Wed, Apr 07, 2004 - Page 8 News List

A stronger democracy is good for the region

By Liu Kuan-teh 劉冠德

While the post-election domestic politics are entangling with electoral disputes and the election-eve shooting incident, President Chen Shui-bian (陳水扁) has already started "meeting the world" through interviews with the international media.

The main interests of the international media lies in the questions of what constitutes Chen's next step, especially how he plans to reconstruct his relationship with his Beijing counterpart and how he would convince the international community his proposed new constitution in 2006 has no bearing on a unilateral change to the status quo of the Taiwan Strait.

There is a perception internationally that Chen has sent a mixed message on his approach to China. His speech on election night was considered quite conciliatory, while more recent remarks have been interpreted as taking a tougher, more defiant attitude. For example, while Chen advocates the establishment of a framework for cross-strait peace and stability, he also contends that the rise of the so-called "Taiwanese conscious-ness" has reinforced the notion of "one country on each side" of the Taiwan Strait."

What impact will such a complicated picture have on the future cross-strait relationship? What specific steps can Chen take in his second term to reach out to China and try to break the cross-strait deadlock and to reassure the world that he won't cross Beijing's "red lines" on the independence issue?

Most international observers seem to have assumed Chen's victory and his strong adherence to Taiwan's statehood poses a clear challenge to Beijing's "one China" principle and will inevitably damage cross-strait relations.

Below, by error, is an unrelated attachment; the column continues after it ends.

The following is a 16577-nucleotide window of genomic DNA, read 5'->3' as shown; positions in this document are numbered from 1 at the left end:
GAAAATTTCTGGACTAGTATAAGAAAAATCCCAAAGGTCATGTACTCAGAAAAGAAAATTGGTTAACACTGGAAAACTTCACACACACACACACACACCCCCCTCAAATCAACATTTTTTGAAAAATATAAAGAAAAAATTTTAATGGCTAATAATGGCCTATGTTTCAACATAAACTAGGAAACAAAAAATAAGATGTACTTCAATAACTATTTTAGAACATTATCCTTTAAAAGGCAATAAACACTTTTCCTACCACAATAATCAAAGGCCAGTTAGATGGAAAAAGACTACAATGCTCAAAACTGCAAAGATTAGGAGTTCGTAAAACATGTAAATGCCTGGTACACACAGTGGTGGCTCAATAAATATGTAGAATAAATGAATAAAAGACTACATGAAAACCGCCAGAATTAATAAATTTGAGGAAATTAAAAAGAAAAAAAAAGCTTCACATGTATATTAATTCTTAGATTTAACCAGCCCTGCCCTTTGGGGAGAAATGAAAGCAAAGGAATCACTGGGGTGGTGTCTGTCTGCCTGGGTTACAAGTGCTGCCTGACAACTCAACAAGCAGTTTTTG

Such a stereotypical reading fails to take into account new elements of Taiwan's further democratization and Chen's proposal to build a peace framework.

First, Chen has reiterated that the essential motive for the new constitution centers more on the improvement of "good gover-nance" and bringing about political institutionalization. The idea is to hold a constitutional convention to deal with more than two-thirds of the Constitution without touching upon any changes to the name or territory of the country.

The enactment of a new constitution will have nothing to do with changing the status quo. Nor is it related to the unification or independence dispute; it involves the deepening of the nation's democratic consolidation.

Moreover, the framework for peace and stability across the Strait aims at crystallizing cross-strait interaction and institutionalized cross-strait dialogue. By making bilateral talks more predictable, the framework enables international monitoring, even facilitation. It reduces surprises and miscalculation. Isn't this what the international community has been anticipating?

A democratized Taiwan helps reinforce other new democracies in Asia. It's also produces a "light house" effect on China in terms of promoting democratic openness and liberalization.

Most importantly, a transparent and peaceful cross-strait interaction is not only beneficial to regional stability but also is in line with US interests in the Asia Pacific region.

To demonstrate his good will for cross-strait reconciliation, Chen has publicly called for both sides of the Strait to put aside political demands and replace them with a peaceful framework. If Beijing put aside its long-term precondition of the "one China" principle and Taiwan put aside the notion of "one country on each side," a common ground would be found between Taipei and Beijing. That is, peace and stability.

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